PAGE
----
This document describes the current stable version of Kombu (4.5). For development docs, go here.

Source code for kombu.clocks

"""Logical Clocks and Synchronization."""
from __future__ import absolute_import, unicode_literals

from threading import Lock
from itertools import islice
from operator import itemgetter

from .five import python_2_unicode_compatible, zip

__all__ = ('LamportClock', 'timetuple')

R_CLOCK = '_lamport(clock={0}, timestamp={1}, id={2} {3!r})'


[docs]@python_2_unicode_compatible class timetuple(tuple): """Tuple of event clock information. Can be used as part of a heap to keep events ordered. Arguments: clock (int): Event clock value. timestamp (float): Event UNIX timestamp value. id (str): Event host id (e.g. ``hostname:pid``). obj (Any): Optional obj to associate with this event. """ __slots__ = () def __new__(cls, clock, timestamp, id, obj=None): return tuple.__new__(cls, (clock, timestamp, id, obj)) def __repr__(self): return R_CLOCK.format(*self) def __getnewargs__(self): return tuple(self) def __lt__(self, other): # 0: clock 1: timestamp 3: process id try: A, B = self[0], other[0] # uses logical clock value first if A and B: # use logical clock if available if A == B: # equal clocks use lower process id return self[2] < other[2] return A < B return self[1] < other[1] # ... or use timestamp except IndexError: return NotImplemented def __gt__(self, other): return other < self def __le__(self, other): return not other < self def __ge__(self, other): return not self < other clock = property(itemgetter(0)) timestamp = property(itemgetter(1)) id = property(itemgetter(2)) obj = property(itemgetter(3))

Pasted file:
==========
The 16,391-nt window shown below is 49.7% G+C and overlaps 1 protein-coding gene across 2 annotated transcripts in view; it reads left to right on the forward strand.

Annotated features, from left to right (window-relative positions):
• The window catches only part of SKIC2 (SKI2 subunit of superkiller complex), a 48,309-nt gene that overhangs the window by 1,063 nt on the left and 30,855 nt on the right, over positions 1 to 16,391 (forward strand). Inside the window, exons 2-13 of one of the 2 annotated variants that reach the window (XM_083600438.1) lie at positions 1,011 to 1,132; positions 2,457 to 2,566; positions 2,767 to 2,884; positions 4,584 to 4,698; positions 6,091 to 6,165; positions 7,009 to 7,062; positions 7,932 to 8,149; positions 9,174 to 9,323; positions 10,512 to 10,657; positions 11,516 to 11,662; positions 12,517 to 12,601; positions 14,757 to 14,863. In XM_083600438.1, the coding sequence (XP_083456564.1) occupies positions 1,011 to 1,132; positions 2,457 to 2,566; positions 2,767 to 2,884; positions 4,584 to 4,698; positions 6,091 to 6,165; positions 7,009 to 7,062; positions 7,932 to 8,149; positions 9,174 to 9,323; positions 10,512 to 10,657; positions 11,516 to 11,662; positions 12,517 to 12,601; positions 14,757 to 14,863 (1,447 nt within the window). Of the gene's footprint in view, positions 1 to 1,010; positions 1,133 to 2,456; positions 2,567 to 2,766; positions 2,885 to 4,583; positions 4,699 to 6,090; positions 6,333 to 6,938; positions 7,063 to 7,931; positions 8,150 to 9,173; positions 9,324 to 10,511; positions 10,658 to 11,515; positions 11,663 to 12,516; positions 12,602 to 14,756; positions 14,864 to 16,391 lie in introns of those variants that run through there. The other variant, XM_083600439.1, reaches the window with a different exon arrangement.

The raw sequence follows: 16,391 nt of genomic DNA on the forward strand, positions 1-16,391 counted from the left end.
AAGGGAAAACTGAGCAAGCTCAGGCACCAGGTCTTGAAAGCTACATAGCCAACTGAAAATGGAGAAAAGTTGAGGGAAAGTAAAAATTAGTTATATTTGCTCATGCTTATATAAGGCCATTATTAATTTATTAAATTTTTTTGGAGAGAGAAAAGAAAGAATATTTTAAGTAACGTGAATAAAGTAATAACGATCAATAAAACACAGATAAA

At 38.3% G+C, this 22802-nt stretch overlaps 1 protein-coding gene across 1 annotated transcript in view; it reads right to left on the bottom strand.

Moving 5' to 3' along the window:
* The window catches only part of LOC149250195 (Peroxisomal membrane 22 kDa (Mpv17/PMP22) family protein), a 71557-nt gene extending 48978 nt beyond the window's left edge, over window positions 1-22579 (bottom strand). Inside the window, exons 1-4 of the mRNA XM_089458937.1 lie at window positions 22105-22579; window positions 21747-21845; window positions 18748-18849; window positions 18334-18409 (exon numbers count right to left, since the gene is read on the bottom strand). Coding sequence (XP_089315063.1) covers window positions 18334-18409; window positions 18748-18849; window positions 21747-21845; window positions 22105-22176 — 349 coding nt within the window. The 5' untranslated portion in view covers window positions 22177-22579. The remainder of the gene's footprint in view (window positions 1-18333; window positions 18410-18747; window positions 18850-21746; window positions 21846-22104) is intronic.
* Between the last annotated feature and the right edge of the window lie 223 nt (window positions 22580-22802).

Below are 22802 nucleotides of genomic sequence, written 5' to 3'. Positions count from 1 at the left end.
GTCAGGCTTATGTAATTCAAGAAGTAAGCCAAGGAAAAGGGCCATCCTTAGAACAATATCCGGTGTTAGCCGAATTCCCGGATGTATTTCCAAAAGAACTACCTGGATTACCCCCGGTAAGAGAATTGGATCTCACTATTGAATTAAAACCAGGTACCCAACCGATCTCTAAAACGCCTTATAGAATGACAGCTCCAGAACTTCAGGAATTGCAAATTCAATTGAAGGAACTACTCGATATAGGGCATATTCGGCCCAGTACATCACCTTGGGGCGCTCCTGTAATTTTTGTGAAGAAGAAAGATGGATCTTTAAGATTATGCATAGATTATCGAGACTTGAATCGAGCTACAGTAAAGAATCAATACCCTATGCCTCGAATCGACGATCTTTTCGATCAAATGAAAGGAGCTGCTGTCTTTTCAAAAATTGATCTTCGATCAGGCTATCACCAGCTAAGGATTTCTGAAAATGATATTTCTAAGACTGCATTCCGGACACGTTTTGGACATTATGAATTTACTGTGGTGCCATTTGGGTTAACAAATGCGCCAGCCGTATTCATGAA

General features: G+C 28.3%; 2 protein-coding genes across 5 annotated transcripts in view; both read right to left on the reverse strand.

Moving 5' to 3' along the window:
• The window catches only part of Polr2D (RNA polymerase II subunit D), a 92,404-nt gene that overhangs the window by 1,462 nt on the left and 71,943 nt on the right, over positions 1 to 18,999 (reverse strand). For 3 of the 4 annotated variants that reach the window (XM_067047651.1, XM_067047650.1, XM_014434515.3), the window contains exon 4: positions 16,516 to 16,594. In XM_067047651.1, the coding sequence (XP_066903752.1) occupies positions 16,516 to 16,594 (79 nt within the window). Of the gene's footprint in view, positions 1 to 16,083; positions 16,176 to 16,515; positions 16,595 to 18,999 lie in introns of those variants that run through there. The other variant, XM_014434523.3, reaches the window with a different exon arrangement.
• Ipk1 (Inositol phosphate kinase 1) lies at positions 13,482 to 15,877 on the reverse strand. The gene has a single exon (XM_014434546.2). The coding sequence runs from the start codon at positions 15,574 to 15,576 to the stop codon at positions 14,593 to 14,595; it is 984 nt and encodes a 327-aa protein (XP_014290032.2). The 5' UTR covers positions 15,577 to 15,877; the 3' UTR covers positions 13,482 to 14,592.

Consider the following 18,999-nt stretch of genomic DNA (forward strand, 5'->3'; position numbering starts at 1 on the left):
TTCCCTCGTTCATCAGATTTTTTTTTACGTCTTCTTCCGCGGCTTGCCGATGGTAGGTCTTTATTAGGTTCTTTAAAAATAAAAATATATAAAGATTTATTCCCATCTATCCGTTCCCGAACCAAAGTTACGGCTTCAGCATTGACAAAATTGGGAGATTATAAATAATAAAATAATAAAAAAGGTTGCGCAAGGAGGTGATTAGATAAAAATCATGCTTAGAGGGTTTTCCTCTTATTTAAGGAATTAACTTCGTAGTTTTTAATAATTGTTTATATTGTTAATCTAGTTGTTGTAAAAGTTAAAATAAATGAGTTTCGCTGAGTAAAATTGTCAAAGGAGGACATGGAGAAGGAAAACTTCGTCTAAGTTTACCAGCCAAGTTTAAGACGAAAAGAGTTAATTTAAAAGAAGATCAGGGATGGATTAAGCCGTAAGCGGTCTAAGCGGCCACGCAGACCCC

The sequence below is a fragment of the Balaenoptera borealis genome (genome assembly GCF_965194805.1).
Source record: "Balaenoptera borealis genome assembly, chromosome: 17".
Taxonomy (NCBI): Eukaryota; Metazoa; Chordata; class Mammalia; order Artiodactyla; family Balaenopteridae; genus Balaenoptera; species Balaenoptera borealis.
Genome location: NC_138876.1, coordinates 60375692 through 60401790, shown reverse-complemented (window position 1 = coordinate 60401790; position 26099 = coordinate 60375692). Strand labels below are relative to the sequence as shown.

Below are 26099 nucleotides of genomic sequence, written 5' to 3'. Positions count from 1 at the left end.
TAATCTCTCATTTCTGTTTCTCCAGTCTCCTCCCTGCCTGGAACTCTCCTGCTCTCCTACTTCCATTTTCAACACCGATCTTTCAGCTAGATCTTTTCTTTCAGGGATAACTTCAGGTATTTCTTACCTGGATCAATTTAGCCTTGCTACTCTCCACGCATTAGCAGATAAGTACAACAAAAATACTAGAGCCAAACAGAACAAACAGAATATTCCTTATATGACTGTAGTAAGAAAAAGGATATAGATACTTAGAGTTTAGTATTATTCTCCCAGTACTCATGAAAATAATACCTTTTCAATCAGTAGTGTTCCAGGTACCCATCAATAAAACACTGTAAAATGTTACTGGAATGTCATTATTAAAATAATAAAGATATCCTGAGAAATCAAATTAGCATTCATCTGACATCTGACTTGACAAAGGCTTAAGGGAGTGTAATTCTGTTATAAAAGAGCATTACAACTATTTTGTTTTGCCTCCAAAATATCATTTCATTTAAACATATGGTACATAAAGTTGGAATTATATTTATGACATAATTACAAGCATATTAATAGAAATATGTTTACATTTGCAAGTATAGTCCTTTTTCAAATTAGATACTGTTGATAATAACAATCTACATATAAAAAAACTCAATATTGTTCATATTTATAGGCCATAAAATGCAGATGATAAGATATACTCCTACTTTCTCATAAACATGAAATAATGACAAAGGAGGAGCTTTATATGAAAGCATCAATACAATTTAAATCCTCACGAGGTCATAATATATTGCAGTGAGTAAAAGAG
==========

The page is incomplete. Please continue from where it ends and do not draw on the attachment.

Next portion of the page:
[docs]@python_2_unicode_compatible class LamportClock(object): """Lamport's logical clock. From Wikipedia: A Lamport logical clock is a monotonically incrementing software counter maintained in each process. It follows some simple rules: * A process increments its counter before each event in that process; * When a process sends a message, it includes its counter value with the message; * On receiving a message, the receiver process sets its counter to be greater than the maximum of its own value and the received value before it considers the message received. Conceptually, this logical clock can be thought of as a clock that only has meaning in relation to messages moving between processes. When a process receives a message, it resynchronizes its logical clock with the sender. See Also: * `Lamport timestamps`_ * `Lamports distributed mutex`_ .. _`Lamport Timestamps`: https://en.wikipedia.org/wiki/Lamport_timestamps .. _`Lamports distributed mutex`: https://bit.ly/p99ybE *Usage* When sending a message use :meth:`forward` to increment the clock, when receiving a message use :meth:`adjust` to sync with the time stamp of the incoming message. """ #: The clocks current value. value = 0 def __init__(self, initial_value=0, Lock=Lock): self.value = initial_value self.mutex = Lock()
[docs] def adjust(self, other): with self.mutex: value = self.value = max(self.value, other) + 1 return value
[docs] def forward(self): with self.mutex: self.value += 1 return self.value
[docs] def sort_heap(self, h): """Sort heap of events. List of tuples containing at least two elements, representing an event, where the first element is the event's scalar clock value, and the second element is the id of the process (usually ``"hostname:pid"``): ``sh([(clock, processid, ...?), (...)])`` The list must already be sorted, which is why we refer to it as a heap. The tuple will not be unpacked, so more than two elements can be present. Will return the latest event. """ if h[0][0] == h[1][0]: same = [] for PN in zip(h, islice(h, 1, None)): if PN[0][0] != PN[1][0]: break # Prev and Next's clocks differ same.append(PN[0]) # return first item sorted by process id return sorted(same, key=lambda event: event[1])[0] # clock values unique, return first item return h[0]
def __str__(self): return str(self.value) def __repr__(self): return '<LamportClock: {0.value}>'.format(self)